You and Your Credit

Should I utilize “credit counselors” or “debt relief” agencies?

If you decide to do this, check them out before signing up. Check with your local Attorney General’s Office and the Better Business Bureau. Many of these outfits are not out to help you, and can result in a worsening of your situation. Remember that a label of “non-profit” is no guarantee of a company’s integrity.

Important Contacts

What is a Credit Report?

A Credit Report is a record of your consumer and other transactions which are relevant to your orthiness as a potential borrower of money. It contains information about accounts which are in your name, the se you make of them, and your payment on those accounts. It also includes records of any bankruptcy filing and criminal convictions.

Who maintains my credit reports?

Three major credit bureaus keep these records. They are Experian, Equifax, and TransUnion. Contact information for these bureaus is included in the “Important Contacts” section of this brochure.

Can I have access to my credit report?

Yes, you can, and you should check the reports regularly. They are available at no cost once a year*, and must be requested at the authorized service:

Annual Credit Report Request Service

PO Box 105281

Atlanta, GA 30349-5281

Phone: 877-322-8228

(* Laws regarding access vary from state to state, based on your state of residency. If you have been the victim of identity theft, you are allowed additional free reports during the year. Check the website for more information.)

Who else has access to my credit report?

Typically, government agencies, commercial creditors, insurance companies, and landlords are able to access your credit report. Employers may as well, but must have your consent.

What is a Credit Score?

A Credit Score is a numerical rating of your credit-worthiness. The numbers run from 350 to 900; anything over 700 is considered a good score. The numbers are calculated by considering a variety of factors, which include your payment history on accounts, amounts owed on them, available credit, the length of your credit history, and the presence of old and newer accounts.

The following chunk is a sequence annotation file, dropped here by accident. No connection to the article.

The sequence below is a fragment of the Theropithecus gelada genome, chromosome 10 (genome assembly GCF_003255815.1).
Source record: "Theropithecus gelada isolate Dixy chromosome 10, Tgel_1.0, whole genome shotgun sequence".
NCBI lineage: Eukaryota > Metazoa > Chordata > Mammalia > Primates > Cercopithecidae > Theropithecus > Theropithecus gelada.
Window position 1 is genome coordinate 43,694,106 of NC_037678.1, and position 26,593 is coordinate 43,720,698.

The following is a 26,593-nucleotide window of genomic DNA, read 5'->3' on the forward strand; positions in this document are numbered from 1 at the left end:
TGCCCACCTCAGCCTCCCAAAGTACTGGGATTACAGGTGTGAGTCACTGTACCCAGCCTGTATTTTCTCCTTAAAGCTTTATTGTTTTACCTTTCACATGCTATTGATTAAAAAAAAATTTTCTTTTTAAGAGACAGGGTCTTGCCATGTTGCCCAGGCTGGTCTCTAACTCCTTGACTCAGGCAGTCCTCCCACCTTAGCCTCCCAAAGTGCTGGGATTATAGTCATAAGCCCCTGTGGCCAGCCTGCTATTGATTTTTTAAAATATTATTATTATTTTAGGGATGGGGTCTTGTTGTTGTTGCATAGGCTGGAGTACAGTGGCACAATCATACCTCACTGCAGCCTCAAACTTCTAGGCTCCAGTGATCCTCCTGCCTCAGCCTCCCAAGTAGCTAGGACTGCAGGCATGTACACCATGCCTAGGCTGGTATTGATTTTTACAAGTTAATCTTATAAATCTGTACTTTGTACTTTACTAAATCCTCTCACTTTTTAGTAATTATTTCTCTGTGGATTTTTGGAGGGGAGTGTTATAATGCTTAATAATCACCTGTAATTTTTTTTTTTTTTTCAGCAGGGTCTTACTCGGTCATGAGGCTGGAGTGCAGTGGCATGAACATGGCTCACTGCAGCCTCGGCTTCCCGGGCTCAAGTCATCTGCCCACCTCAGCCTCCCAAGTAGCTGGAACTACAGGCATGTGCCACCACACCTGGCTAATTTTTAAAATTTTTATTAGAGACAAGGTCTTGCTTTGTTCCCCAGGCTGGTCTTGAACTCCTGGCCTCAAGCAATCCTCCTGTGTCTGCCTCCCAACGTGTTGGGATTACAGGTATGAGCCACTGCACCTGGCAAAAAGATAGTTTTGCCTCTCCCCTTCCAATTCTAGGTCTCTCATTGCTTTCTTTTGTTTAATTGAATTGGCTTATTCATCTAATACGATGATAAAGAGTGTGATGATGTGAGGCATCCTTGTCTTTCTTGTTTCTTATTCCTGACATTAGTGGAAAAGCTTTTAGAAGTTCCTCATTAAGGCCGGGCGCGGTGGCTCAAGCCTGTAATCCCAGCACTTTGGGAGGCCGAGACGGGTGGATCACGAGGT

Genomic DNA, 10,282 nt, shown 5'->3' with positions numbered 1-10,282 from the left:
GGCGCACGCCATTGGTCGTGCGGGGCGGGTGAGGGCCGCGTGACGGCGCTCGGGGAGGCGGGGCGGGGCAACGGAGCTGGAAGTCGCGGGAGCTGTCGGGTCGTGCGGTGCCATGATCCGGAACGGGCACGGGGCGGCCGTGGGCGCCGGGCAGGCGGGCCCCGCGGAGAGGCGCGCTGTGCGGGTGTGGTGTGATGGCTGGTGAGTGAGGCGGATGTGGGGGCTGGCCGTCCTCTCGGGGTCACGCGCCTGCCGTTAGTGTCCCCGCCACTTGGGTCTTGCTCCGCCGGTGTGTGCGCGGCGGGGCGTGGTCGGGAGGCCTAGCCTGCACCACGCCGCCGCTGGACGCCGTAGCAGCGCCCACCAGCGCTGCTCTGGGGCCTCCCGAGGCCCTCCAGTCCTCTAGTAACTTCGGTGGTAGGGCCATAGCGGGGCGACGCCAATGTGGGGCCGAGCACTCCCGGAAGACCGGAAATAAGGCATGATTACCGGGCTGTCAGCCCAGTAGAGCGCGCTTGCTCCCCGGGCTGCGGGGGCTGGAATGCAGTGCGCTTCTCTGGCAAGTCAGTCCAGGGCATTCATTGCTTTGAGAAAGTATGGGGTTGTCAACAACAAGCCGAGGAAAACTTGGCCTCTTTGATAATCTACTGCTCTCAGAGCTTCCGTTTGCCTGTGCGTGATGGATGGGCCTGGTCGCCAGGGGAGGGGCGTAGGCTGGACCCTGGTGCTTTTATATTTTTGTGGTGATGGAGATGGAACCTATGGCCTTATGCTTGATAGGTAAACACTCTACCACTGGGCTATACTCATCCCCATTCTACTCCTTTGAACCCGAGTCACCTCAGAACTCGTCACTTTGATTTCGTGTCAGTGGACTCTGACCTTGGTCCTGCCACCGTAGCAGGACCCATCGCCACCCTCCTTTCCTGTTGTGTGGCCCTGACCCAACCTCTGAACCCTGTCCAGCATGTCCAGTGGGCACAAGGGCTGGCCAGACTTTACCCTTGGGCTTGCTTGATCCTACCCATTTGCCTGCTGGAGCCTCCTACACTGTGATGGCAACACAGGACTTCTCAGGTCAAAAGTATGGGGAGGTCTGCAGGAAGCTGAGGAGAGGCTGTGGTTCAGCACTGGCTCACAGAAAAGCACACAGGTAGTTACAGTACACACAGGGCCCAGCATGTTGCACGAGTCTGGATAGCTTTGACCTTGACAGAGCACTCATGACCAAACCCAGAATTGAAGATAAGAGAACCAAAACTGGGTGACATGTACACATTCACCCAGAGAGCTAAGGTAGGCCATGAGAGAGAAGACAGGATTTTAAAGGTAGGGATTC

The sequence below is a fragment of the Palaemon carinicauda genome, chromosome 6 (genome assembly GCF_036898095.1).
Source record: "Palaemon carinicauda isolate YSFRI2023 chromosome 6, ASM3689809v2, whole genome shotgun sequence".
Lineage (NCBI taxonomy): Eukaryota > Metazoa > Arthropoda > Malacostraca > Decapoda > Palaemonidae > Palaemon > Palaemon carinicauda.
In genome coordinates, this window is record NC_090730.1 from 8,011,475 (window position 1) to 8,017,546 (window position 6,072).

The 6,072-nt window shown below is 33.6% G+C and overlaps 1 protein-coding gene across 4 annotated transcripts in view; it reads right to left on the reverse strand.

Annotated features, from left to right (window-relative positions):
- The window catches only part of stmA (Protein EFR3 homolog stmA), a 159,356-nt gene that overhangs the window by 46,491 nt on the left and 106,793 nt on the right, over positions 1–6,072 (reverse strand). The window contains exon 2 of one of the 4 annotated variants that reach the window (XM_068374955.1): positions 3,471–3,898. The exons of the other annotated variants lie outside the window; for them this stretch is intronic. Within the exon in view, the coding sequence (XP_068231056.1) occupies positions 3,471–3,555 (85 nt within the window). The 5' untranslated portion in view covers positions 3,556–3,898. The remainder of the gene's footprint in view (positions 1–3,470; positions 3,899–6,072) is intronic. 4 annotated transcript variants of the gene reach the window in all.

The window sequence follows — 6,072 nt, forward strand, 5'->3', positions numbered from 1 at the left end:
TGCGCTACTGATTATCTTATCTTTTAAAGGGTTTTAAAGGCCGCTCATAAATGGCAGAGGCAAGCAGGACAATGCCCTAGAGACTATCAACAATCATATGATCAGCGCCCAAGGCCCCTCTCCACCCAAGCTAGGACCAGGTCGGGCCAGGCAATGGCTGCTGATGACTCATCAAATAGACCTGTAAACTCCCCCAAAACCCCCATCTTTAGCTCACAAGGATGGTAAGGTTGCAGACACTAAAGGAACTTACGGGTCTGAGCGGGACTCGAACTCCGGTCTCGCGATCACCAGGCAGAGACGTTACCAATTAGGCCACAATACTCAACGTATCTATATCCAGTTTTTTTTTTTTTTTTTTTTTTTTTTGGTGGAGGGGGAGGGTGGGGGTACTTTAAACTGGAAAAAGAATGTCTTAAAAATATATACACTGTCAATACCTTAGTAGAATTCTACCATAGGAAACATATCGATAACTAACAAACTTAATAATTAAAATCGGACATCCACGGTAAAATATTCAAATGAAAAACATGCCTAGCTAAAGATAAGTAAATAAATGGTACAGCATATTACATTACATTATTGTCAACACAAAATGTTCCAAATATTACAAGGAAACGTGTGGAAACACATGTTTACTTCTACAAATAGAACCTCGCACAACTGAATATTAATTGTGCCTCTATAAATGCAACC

Obviously a steady payment history and existence of available credit are good for your score. A flurry of new accounts can raise red flags to future lenders and tends to lower scores. More information about credit scores can be found at or at 800-319-4433.

How can I maintain a good Credit Score?

Preventing a problem with your score and Credit Report is much easier than trying to improve a bad score or report. The key to success is staying within your means.

  • Do not borrow money you cannot afford to pay back.
  • Open all your mail, even if it looks like junk mail.
  • Check billing statements carefully to be sure they are accurate.
  • Check your credit report annually, and more frequently if there seems to be a problem with it.

How can I improve my Credit Score?

Always pay your bills on time, and keep low balances. Check your credit report for errors, and if you find them, report them to the Credit Bureaus and also to the original creditors. Keep an eye on your credit report.

How long do entries remain on my Credit Report?

This varies. For accounts which have been “charged off”, or put into collections, records are kept for seven (7) years. This is also true of judgments, arrest records, and paid tax liens. A bankruptcy will stay on your record for ten (10) years. A criminal conviction remains on your report forever, and so does positive information.